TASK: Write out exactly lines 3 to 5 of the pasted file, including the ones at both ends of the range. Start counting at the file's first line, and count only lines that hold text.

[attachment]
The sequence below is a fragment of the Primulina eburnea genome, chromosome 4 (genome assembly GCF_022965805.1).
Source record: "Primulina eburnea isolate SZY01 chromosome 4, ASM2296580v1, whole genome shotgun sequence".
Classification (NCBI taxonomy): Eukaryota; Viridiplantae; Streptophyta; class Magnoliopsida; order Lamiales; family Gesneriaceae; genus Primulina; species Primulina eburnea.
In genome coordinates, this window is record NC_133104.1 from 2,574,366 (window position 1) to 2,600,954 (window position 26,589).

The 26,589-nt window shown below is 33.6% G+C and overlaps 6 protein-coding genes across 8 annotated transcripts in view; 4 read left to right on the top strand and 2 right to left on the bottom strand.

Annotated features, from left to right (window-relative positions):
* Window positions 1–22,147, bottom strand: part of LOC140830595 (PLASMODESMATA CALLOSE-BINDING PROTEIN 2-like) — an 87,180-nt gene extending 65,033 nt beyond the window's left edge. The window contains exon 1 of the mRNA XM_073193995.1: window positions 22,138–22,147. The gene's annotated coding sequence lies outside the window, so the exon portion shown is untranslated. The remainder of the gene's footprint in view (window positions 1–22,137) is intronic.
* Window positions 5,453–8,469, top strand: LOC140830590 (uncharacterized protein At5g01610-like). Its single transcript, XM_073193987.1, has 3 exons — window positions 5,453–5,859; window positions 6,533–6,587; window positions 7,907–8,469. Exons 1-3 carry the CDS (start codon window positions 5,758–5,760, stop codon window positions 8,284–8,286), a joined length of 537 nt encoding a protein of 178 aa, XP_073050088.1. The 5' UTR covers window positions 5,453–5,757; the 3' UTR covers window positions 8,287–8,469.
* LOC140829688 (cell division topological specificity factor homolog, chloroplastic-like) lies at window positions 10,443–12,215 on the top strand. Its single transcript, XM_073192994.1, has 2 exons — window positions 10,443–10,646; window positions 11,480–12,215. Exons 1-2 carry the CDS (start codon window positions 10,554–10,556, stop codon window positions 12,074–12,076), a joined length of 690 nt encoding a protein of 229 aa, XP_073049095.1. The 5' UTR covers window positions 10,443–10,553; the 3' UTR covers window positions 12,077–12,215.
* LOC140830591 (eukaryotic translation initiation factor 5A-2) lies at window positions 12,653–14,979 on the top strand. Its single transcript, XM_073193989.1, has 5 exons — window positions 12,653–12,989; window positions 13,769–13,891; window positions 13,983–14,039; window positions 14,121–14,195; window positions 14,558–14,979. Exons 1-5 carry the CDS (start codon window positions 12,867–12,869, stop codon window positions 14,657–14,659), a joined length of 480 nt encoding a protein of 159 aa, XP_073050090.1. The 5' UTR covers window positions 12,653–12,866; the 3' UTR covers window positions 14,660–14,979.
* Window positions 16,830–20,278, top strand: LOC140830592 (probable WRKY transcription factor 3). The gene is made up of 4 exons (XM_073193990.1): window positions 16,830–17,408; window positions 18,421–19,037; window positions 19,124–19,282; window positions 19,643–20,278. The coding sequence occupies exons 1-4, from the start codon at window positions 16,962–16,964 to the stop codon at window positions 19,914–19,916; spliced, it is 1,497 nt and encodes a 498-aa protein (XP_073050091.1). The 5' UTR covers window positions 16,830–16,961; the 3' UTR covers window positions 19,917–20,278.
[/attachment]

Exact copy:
Classification (NCBI taxonomy): Eukaryota; Viridiplantae; Streptophyta; class Magnoliopsida; order Lamiales; family Gesneriaceae; genus Primulina; species Primulina eburnea.
In genome coordinates, this window is record NC_133104.1 from 2,574,366 (window position 1) to 2,600,954 (window position 26,589).

The 26,589-nt window shown below is 33.6% G+C and overlaps 6 protein-coding genes across 8 annotated transcripts in view; 4 read left to right on the top strand and 2 right to left on the bottom strand.